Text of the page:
At nearly every level of sport, team-building is the most interesting part of being a fan. There’s a reason the term “armchair GM” was invented – it’s a lot of fun to look at the players who could soon don the uniform of a fan’s favorite team.
At the collegiate level, it can be particularly tough to ascertain which players to hone in on since there isn’t much information out there on most high school players and much of recruiting happens behind closed doors.
However, just as the 2020 season was unique, it was a uniquely challenging year for recruiting. Doors weren’t just closed to fans; they were closed to insiders as well. The NCAA imposed a recruiting dead period on all teams. That meant no home visits, no campus visits and no private camps or workouts.
Now, the dead period restrictions are about to be lifted, and teams can resume normal activity on June 1. With that date looming, it is useful to take a look at the players Florida is prioritizing in the 2022 recruiting class to get a taste of what the Gators’ future may hold.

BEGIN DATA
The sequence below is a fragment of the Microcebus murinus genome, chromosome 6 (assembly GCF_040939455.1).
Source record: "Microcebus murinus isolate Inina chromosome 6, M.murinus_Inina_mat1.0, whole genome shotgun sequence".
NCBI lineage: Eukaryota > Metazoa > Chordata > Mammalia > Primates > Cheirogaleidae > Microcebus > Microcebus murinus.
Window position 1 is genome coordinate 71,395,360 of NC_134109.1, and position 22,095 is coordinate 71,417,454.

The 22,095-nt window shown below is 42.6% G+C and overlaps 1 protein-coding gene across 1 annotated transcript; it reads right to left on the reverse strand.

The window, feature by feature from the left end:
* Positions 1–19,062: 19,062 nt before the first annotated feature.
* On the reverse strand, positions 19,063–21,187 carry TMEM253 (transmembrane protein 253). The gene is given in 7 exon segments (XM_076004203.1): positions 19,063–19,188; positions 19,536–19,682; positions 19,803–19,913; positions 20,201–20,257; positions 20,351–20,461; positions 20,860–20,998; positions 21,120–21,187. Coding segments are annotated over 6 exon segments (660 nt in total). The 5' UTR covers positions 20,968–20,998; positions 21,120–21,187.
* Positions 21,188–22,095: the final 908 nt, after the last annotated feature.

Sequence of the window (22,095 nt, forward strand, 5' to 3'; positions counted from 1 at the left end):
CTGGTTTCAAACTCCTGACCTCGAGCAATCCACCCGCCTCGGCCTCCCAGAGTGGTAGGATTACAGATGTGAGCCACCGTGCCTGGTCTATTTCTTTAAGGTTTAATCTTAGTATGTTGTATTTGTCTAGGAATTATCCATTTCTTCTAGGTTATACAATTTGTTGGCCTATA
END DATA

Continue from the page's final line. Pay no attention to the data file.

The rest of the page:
For the purposes of this article, we’re defining priority target as a player who is within the 247Sports’ top 100 and has expressed mutual interest in Florida’s scholarship offer. Obviously, plenty of offers exist to players who will not be included here. But as football demands a tremendous amount of recruiting, we’ve whittled the list to the best players head coach Dan Mullen has a real chance at reeling into the Swamp.
RB George Pettaway
Pettaway is a well-rounded, do-it-all back. With explosiveness off the line and lightning-fast cuts, he can reliably get to and through the second level. He's not a hammer, but he can run through contact when the defense gets a hand on him. While his burst allows him to get in on the action on screen passes, his ball skills could stand to get better. He's the kind of playmaker that has thrived in Gainesville in recent years. https://twitter.com/BrianDohn247/status/1325502068275163136 Florida has reportedly stepped it up recently in its efforts to land a commitment. The Mullen offense has frequently incorporated strong attacks on the ground, and Pettaway could make an instant impact in that regard. He listed the Gators in his top 10 schools, and they could rise on the list if the team re-emphasizes running the ball post-Kyle Trask.
WR Evan Stewart